Stephen Carter, William Nelson Cromwell Professor of Law at Yale School of Law, will deliver the University of Nebraska College of Law’s Winthrop and Frances Lane Foundation Lecture at noon Friday, Nov. 1 at the college’s Hamann Auditorium. The lecture is free and open to the public.
Carter’s lecture, “The Current Situation in Church and State,” will address the confusion in efforts to patrol the wall of separation between church and state. Carter will review recent developments, and also explain how a greater attention to both history and game theory will help us reach a richer understanding of how and why to protect the wall of separation.
“We are delighted to host Professor Carter as this year’s Lane Lecturer,” Dean Susan Poser said. “He is very respected and we are fortunate to have the support of the Lane Foundation so that speakers of his caliber can be brought to our academic community.”
Carter has taught at Yale since 1982. Among his courses are law and religion, the ethics of war, contracts, evidence, and professional responsibility. His most recent book is The Violence of Peace: America’s Wars in the Age of Obama (2011). Among his other books on law and politics are God’s Name in Vain: The Wrongs and Rights of Religion in Politics; Civility: Manners, Morals, and the Etiquette of Democracy; The Dissent of the Governed: A Meditation on Law, Religion, and Loyalty; The Confirmation Mess: Cleaning up the Federal Appointments Process; and The Culture of Disbelief: How American Law and Politics Trivialize Religious Devotion. Carter writes a column for Bloomberg View and is a regular contributor to Newsweek and The Daily Beast.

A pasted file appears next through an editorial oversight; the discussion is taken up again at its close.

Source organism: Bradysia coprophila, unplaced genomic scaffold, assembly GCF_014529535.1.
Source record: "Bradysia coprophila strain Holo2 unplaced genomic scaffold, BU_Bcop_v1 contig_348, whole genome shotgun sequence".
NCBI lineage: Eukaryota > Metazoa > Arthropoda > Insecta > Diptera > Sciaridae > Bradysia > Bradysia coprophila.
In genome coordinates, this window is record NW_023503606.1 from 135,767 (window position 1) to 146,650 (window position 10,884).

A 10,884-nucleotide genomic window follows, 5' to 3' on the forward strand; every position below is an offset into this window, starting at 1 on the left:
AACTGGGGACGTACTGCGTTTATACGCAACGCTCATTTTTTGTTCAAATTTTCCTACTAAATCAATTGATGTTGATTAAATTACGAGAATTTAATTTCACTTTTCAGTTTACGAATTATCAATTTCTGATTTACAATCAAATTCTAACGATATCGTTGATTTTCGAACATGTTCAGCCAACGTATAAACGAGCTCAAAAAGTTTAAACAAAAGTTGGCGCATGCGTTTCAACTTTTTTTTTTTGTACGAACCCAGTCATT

He also writes fiction. His novel The Emperor of Ocean Park spent eleven weeks on the New York Times bestseller list. His novella The Hereditary Thurifer recently appeared in the crime anthology The Dark End of the Street.
Carter was formerly a law clerk for Supreme Court Justice Thurgood Marshall, as well as for Judge Spottswood W. Robinson III, of the U.S. Court of Appeals for the District of Columbia Circuit. He is a graduate of Stanford University and Yale Law School and has received eight honorary degrees.
The Winthrop and Frances Lane Foundation provides scholarships to students at the College of Law and Creighton Law School. The foundation also provides grants to support law faculty research and to underwrite the Lane Foundation Lecture. Winthrop Lane was born in Omaha in 1889 and attended Harvard Law School. He was a partner in the firm of Rose, Wells, Martin and Lane, a predecessor to the present Baird Holm law firm in Omaha.